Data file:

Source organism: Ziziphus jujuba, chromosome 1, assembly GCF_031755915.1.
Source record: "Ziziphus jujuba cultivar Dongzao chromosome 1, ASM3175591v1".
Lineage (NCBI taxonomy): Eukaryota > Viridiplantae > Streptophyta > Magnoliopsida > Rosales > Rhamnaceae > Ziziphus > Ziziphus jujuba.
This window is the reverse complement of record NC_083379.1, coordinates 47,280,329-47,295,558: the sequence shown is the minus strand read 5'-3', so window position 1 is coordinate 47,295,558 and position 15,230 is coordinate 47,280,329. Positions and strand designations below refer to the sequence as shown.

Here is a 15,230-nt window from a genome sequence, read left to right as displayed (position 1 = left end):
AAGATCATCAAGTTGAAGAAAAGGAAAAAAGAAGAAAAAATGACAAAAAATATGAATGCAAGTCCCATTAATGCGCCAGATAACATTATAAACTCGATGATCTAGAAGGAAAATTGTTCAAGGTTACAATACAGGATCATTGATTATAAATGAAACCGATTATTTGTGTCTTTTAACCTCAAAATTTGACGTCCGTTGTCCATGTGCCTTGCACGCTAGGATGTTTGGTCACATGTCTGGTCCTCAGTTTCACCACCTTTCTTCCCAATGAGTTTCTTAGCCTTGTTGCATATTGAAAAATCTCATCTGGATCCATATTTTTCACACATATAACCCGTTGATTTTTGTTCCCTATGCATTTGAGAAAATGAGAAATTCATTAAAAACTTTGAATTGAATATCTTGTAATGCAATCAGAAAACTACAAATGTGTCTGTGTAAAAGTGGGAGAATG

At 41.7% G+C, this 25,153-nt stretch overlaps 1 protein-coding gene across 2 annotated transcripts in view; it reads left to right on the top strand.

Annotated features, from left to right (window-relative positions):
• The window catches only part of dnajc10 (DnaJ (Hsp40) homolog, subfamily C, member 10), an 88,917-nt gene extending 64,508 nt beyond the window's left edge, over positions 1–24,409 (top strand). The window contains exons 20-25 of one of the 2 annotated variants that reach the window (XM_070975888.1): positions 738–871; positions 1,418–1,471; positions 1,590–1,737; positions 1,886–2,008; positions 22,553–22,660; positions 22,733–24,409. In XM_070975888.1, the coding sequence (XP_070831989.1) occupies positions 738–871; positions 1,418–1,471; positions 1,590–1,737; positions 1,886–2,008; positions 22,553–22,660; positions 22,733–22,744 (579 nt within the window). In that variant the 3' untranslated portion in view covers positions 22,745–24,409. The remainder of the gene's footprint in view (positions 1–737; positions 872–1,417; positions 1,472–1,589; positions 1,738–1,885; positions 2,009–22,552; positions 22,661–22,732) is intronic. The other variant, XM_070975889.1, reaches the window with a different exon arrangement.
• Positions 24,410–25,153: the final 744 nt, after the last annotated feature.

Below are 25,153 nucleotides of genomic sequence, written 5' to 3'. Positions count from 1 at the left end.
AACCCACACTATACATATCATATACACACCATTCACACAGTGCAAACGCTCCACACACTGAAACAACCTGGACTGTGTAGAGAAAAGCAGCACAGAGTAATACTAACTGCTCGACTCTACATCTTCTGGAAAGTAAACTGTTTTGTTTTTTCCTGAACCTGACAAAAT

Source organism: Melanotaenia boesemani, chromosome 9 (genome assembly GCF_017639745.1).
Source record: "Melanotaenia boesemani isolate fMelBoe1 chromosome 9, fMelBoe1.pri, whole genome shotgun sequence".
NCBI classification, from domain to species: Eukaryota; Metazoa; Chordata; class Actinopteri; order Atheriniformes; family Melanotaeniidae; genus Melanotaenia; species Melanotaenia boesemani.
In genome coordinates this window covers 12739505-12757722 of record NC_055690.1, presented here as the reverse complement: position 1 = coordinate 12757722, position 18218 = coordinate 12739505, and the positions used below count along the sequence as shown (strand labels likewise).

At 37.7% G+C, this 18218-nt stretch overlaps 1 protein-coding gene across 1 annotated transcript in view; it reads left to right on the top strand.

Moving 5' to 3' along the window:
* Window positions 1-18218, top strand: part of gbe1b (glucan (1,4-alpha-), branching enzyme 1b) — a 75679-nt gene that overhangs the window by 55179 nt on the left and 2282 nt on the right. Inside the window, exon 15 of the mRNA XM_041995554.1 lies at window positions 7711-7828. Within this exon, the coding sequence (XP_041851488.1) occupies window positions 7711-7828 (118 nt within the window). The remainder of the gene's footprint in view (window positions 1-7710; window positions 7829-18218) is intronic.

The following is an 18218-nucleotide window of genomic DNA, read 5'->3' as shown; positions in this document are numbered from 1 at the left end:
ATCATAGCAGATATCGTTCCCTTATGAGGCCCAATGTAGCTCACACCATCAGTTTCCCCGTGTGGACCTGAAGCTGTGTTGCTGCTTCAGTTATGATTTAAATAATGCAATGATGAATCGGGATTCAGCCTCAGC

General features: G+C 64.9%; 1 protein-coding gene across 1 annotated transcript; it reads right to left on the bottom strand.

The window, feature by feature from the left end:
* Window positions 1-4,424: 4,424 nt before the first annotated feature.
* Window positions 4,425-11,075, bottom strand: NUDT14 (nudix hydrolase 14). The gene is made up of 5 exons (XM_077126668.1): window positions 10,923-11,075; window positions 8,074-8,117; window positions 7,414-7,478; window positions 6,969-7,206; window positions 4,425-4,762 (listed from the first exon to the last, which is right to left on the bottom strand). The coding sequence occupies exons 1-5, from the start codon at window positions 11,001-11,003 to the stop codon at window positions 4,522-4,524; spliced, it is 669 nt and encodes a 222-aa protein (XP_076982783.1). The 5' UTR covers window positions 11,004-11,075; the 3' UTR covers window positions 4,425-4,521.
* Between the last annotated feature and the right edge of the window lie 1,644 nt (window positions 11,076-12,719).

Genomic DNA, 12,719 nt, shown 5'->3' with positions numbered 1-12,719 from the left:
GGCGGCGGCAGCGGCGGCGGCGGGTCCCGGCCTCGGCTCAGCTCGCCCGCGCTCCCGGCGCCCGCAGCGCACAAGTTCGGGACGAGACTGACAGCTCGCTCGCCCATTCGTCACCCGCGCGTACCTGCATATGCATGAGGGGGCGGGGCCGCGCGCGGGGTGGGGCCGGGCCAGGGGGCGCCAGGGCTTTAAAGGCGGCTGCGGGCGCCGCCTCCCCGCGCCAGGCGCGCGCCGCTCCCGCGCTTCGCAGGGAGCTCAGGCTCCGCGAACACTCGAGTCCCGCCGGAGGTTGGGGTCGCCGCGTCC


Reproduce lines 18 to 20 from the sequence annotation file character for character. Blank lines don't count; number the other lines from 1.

Moving 5' to 3' along the window:
* Window positions 1-18218, top strand: part of gbe1b (glucan (1,4-alpha-), branching enzyme 1b) — a 75679-nt gene that overhangs the window by 55179 nt on the left and 2282 nt on the right. Inside the window, exon 15 of the mRNA XM_041995554.1 lies at window positions 7711-7828. Within this exon, the coding sequence (XP_041851488.1) occupies window positions 7711-7828 (118 nt within the window). The remainder of the gene's footprint in view (window positions 1-7710; window positions 7829-18218) is intronic.

The following is an 18218-nucleotide window of genomic DNA, read 5'->3' as shown; positions in this document are numbered from 1 at the left end: